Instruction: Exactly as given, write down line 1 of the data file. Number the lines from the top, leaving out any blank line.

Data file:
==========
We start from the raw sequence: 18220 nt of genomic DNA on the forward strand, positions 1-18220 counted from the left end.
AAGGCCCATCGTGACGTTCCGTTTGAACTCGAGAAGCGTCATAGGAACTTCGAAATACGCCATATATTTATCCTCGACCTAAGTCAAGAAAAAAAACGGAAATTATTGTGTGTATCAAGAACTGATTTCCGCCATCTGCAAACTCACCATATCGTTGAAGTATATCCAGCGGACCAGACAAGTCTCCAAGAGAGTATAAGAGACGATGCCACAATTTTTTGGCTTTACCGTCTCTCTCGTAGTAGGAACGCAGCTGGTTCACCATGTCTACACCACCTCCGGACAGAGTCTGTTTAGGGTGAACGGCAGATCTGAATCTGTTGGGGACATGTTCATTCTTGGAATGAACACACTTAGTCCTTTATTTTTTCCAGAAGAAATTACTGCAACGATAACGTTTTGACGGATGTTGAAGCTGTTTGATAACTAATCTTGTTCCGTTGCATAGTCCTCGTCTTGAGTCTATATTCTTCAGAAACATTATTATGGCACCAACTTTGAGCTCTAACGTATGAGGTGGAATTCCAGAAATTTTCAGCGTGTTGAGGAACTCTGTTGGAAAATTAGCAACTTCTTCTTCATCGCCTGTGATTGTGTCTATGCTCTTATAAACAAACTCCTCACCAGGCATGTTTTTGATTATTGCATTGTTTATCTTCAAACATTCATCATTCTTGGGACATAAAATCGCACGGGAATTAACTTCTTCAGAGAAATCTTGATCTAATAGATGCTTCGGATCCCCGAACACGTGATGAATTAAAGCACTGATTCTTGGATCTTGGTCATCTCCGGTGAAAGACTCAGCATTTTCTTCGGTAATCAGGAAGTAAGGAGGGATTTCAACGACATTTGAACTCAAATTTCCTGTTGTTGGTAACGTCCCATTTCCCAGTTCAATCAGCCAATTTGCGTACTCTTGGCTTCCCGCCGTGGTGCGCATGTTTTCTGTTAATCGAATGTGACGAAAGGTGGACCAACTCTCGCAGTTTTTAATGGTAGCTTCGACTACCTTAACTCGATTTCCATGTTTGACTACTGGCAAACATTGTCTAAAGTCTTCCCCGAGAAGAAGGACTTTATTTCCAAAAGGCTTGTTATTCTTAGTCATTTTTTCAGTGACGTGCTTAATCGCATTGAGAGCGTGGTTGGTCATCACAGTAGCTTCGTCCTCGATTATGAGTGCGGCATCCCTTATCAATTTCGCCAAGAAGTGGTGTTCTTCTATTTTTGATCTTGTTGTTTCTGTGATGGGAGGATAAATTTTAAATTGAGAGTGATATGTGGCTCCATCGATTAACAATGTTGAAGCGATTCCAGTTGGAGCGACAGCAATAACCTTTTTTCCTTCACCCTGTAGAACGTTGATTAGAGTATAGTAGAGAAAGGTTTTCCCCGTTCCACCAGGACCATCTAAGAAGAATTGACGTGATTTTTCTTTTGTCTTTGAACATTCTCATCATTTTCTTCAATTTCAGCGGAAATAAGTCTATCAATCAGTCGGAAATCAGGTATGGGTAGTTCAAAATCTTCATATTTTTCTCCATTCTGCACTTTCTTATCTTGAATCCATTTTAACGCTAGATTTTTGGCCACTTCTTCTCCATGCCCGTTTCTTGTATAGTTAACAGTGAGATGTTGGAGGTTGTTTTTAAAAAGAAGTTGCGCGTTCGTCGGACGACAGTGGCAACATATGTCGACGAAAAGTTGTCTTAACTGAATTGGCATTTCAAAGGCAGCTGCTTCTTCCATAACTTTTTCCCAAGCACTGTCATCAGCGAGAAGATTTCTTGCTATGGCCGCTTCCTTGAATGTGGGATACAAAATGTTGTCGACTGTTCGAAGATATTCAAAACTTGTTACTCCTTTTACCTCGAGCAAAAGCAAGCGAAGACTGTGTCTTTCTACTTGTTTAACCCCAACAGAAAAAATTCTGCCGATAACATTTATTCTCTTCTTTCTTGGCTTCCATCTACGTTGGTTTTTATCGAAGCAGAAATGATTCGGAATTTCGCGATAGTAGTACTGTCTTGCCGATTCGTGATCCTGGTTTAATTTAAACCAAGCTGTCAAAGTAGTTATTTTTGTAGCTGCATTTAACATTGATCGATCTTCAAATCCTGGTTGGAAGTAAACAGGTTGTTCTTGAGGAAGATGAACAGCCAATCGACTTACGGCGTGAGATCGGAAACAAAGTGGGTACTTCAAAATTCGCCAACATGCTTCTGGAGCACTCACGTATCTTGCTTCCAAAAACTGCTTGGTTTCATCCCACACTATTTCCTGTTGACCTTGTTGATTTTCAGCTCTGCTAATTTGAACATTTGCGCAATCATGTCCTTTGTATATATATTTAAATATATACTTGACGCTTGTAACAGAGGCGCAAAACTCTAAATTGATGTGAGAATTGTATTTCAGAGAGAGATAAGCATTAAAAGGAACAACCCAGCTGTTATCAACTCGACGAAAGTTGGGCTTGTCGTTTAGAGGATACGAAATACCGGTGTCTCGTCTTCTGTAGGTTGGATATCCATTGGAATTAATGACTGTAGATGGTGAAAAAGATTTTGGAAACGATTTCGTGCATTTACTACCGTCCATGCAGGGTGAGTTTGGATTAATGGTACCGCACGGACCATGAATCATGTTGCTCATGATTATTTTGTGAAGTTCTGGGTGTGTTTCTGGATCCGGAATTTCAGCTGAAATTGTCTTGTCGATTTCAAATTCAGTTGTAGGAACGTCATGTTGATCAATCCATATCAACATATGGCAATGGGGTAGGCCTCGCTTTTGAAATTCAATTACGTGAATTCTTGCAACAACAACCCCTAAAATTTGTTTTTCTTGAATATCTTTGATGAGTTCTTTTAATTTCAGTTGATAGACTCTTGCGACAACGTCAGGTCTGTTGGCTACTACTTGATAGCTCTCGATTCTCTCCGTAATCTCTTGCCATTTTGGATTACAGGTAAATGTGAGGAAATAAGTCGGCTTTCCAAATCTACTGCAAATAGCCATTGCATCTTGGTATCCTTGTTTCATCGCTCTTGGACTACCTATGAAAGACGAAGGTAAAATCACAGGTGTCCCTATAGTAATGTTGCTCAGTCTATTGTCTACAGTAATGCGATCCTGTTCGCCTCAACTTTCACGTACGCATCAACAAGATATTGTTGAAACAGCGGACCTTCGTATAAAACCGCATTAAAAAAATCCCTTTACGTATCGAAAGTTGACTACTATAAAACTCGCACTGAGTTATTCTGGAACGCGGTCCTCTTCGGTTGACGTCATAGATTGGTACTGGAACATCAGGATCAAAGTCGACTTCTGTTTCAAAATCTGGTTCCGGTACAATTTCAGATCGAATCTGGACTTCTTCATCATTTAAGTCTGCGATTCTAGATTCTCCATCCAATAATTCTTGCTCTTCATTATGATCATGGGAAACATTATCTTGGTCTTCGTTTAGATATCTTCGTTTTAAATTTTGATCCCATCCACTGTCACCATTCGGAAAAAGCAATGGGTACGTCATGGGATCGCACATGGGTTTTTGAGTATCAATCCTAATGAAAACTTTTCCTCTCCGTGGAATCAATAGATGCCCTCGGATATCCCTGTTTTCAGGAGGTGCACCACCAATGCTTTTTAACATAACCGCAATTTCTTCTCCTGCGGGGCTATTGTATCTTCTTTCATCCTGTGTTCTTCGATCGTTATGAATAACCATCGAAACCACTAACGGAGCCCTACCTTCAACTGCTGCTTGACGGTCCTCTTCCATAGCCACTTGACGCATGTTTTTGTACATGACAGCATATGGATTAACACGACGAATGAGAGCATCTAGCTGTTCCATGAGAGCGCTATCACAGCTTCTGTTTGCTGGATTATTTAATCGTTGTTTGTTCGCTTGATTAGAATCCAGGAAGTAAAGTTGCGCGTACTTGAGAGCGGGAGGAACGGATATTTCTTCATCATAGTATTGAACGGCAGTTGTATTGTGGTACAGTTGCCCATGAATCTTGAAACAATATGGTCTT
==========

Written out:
We start from the raw sequence: 18220 nt of genomic DNA on the forward strand, positions 1-18220 counted from the left end.